Behold a human powered gym being powered by a spin class in Paris!
A well-conditioned cyclist can produce about 400 watts of mechanical power for an hour or more, but adults of good average fitness average between 50 and 150 watts for an hour of vigorous exercise.
Manoj Bhargava has created a human-powered generator. The generator, called the Free Electric, that can power a rural household running 24 lights and a fan, while charging a phone, for a day, all from an hour’s work by a single individual.
Blender/Food Processor (400 Watts) 1 hour/week
Coffee Maker (894 Watts) one hour/day
Dishwasher (1,200 Watts) one hour/day
Microwave Oven (1,450 W) 30 min./day
Freezer 15 Cu. Ft. (341 W.) 12 hrs/day 124
Refrigerator – 14 Cu. Ft. (440 W.) 12 hrs/day
What is a watt anyway?
Electricity usage is calculated in kilowatt-hours. A kilowatt-hour is 1,000 watts used for one hour. As an example, a 100-watt light bulb operating for ten hours would use one kilowatt-hour.
What is on the cutting edge?
Princeton University engineers have developed a device that may change the way that we power many of our smaller gadgets and devices. By using our natural body movement, they have created a small chip that will actually capture and harness that natural energy to create enough energy to power up things such as a cell phone, pacemaker and many other small devices that are electronic.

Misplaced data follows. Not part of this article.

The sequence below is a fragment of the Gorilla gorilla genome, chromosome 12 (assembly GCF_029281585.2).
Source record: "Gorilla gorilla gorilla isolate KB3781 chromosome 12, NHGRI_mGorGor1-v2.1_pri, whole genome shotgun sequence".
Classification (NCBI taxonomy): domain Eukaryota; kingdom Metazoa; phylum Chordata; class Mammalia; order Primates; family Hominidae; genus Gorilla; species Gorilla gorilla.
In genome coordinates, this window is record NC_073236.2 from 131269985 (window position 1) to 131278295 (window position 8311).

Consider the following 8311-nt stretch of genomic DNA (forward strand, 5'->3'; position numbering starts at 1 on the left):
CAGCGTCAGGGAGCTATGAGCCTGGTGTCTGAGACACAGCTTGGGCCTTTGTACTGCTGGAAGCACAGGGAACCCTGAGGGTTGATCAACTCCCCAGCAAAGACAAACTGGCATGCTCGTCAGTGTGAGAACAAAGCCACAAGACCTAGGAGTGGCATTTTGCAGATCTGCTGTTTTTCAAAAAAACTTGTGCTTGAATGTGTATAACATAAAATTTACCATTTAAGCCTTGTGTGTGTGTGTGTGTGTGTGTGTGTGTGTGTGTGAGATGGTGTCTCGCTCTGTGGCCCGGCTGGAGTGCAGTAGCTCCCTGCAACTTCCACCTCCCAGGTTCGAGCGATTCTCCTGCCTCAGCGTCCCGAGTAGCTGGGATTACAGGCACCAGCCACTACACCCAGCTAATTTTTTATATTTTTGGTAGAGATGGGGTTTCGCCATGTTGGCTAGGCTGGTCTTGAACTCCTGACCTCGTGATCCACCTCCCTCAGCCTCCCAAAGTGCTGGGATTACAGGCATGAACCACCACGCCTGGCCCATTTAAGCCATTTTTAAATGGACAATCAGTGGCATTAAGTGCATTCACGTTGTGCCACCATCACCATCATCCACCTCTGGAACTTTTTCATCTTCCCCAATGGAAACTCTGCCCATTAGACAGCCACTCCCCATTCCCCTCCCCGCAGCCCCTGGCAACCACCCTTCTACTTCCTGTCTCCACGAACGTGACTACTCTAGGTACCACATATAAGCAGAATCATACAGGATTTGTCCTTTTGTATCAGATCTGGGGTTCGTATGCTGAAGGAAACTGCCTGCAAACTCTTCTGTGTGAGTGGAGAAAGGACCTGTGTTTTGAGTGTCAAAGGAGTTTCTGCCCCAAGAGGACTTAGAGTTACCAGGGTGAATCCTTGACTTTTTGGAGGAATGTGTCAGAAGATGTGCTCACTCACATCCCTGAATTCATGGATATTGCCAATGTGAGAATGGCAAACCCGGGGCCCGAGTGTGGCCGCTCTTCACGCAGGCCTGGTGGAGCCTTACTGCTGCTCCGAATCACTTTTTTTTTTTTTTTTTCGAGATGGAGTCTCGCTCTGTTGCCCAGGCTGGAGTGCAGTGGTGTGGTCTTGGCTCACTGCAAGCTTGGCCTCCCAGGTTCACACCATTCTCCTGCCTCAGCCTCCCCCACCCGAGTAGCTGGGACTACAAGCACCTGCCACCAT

The chip is a combination of rubber and ceramic nanoribbons. When the chip is flexed, it generates electrical energy. How will this be put to use? Think of rubber soled shoes that have this chip embedded into them and every time a step is taken, energy is created and stored. Just the normal walking around inside the office during a normal work day would be enough to keep that cell phone powered every day.
This chair knits you a warm hat! Using the energy generated by simply kicking back and relaxing, the “Rocking-Knit” draws yarn from a spool and knits it into a hat right above your head.
A washing machine, a blender, and a socket. The later is soccer ball by day and a light all night.
The Pavegen tiles were designed for streets, schools, squares where lots of people walk as it transforms kinetic energy of your steps into electricity. The electricity generated can be used for powering up street lamps, to keep advertisement lamp boxes on, and more.